Mercedes-Benz SLS AMG GT Hits the Road

The models at New York’s recent Mercedes-Benz Fashion Week may command the highest fees in the industry, but that’s nothing new for Mercedes. At $225,000 well-equipped, including a $6,400 sound system, the company’s new SLS AMG GT is one of the priciest models around.

Although it’s a beast in terms of power and hardly a dainty ride, the car captures the suave mid-century manners of its ancestor while delivering a technologically advanced ride and a challenging performance-driving experience. This model is the new muscled-up version of 2010’s homage to the storied 1950s-era 300SL two-seater sport coupe. The new GT edition ups the ante with a 20-horsepower upgrade, to 583 horsepower, from a handcrafted 6.3-liter V-8. The original 300SL was revolutionary in its time, featuring the first fuel injection in a consumer car, gull-wing doors, and, then as now, a sexy aero racecar skin.

The new SLS AMG GT is so elegant that standing in its presence I feel like the underdressed guy being offered a jacket and tie before entering “the club.” And yet it’s also very contemporary, with design nuances reinterpreted from the classics. From various angles, the long, low-slung hood with the wide front grille makes the SLS appear to flare menacingly.

But the boldness and, dare we say, masculinity of the new edition is very current. The Alanite matte-finish paint job sparkles without being shiny and has a hard look with a satiny-soft feel. The gull-wing doors, with their smooth gas-strut opening action, must be closed manually, as the SLS designation means “sport leicht super” ( leicht is German for “ light”) and power doors would have added 90 pounds.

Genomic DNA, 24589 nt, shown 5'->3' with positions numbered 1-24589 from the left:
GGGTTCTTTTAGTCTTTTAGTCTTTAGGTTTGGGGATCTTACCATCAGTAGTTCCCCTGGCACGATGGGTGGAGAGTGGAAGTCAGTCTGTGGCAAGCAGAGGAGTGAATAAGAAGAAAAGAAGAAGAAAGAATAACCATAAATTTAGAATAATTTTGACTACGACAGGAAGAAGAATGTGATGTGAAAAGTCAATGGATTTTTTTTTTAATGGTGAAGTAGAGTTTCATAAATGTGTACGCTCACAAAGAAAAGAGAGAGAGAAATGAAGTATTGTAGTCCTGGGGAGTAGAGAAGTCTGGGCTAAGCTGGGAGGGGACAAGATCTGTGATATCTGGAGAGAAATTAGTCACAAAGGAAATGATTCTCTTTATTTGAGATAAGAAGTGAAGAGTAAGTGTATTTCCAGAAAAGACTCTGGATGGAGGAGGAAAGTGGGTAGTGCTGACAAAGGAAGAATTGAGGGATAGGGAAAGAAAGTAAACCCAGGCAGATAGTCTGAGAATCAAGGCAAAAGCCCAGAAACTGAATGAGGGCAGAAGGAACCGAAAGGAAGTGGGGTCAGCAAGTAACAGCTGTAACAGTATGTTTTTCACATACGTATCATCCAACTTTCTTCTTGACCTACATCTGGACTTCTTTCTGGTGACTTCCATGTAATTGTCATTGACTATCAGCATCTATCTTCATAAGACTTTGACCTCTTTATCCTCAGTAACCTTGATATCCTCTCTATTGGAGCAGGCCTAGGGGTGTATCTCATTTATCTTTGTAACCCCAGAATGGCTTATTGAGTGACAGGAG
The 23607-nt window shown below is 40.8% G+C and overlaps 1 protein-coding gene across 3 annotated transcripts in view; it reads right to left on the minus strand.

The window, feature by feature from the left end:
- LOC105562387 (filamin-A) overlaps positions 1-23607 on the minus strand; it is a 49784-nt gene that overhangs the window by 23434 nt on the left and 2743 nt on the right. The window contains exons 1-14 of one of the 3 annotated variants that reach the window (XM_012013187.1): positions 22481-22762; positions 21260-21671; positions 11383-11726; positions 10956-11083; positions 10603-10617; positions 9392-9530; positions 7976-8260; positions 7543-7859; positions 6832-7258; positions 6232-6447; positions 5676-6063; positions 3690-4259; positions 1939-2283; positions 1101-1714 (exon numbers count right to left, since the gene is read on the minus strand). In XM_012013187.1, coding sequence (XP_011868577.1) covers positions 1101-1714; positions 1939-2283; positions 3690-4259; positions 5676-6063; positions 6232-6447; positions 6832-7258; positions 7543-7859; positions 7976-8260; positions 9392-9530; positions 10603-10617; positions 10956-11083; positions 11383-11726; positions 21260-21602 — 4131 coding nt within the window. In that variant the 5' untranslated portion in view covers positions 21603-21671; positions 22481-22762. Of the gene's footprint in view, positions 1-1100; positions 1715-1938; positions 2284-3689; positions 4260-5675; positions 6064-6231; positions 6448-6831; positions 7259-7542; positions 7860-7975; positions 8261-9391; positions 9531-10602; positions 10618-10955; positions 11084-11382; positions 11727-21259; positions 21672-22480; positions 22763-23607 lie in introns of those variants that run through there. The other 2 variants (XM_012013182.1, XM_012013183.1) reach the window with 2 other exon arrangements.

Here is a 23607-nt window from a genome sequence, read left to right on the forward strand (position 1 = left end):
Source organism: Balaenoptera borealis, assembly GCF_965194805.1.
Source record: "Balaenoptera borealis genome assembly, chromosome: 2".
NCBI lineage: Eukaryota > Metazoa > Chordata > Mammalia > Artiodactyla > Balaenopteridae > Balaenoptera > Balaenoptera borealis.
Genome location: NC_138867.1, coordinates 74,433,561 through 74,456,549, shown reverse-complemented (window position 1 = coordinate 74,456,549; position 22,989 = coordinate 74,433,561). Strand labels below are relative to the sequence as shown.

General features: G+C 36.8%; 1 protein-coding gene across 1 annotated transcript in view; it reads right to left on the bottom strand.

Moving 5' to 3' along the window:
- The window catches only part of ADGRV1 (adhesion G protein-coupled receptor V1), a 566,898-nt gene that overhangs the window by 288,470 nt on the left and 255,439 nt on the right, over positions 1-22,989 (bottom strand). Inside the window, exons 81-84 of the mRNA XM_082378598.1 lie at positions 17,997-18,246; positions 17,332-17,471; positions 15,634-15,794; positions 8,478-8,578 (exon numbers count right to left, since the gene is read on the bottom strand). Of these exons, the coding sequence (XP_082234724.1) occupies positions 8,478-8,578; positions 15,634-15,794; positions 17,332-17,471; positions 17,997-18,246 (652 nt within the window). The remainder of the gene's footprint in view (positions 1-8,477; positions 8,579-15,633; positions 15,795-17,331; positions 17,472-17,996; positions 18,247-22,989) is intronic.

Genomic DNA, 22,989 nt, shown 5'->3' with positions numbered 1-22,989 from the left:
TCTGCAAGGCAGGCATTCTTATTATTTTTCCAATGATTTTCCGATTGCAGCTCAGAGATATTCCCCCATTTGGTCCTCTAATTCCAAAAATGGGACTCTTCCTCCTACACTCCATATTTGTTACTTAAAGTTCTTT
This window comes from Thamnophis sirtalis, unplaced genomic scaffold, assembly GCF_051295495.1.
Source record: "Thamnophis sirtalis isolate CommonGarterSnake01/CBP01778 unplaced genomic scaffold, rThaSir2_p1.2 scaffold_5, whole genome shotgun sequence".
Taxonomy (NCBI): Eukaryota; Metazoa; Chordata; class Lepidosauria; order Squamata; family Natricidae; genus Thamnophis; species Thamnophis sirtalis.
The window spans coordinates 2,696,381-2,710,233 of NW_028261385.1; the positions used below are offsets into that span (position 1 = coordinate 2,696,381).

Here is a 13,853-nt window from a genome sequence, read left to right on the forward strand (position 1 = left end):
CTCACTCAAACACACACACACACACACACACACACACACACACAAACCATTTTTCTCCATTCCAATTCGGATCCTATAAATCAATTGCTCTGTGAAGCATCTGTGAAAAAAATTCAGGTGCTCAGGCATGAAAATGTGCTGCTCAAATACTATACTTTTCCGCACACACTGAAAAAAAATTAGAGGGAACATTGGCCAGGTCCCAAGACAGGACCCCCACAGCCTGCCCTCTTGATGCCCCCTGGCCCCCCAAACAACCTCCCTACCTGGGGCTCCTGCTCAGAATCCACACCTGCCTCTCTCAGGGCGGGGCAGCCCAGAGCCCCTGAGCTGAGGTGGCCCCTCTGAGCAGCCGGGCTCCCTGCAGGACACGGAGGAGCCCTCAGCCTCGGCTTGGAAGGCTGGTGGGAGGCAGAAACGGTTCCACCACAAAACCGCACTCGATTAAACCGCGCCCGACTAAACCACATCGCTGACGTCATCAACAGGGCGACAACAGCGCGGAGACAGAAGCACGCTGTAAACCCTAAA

The light and super-stiff structure absorbs and distributes the power surge when I hit the gas, and all that’s left is a whirl of vapor in my wake.

Inside, the mix of high-tech utility and the Designo series of customization options (color, trim, and interiors available in eight combinations) is just right. The leather upholstery is thick and not machine-perfect, with smart hand-stitched diamond-patterned seats and door panels and the headliner in soft Alcantara . The instrumentation will be very familiar to drivers of contemporary Mercedes-Benz models, with clean eye-level gauges and a center-console instrument cluster accented in a wood burl finish. With the doors down, you feel ensconced for spirited driving. Some would say it’s a little tight, but here too the designers have stayed true to the tradition of the SLS as a performance machine.

The throaty roar of the GT’s V-8 echoes the Mercedes Grand Prix heritage. The car’s driving dynamics are ethereal. The light and super-stiff structure absorbs and distributes the power surge when I hit the gas, and all that’s left is a whirl of vapor in my wake. Steering response is quick and precise, and there’s not a hint of body roll, even in a twisting, turning test drive through the back roads of South Jersey—and a far cry from the catwalks of New York City.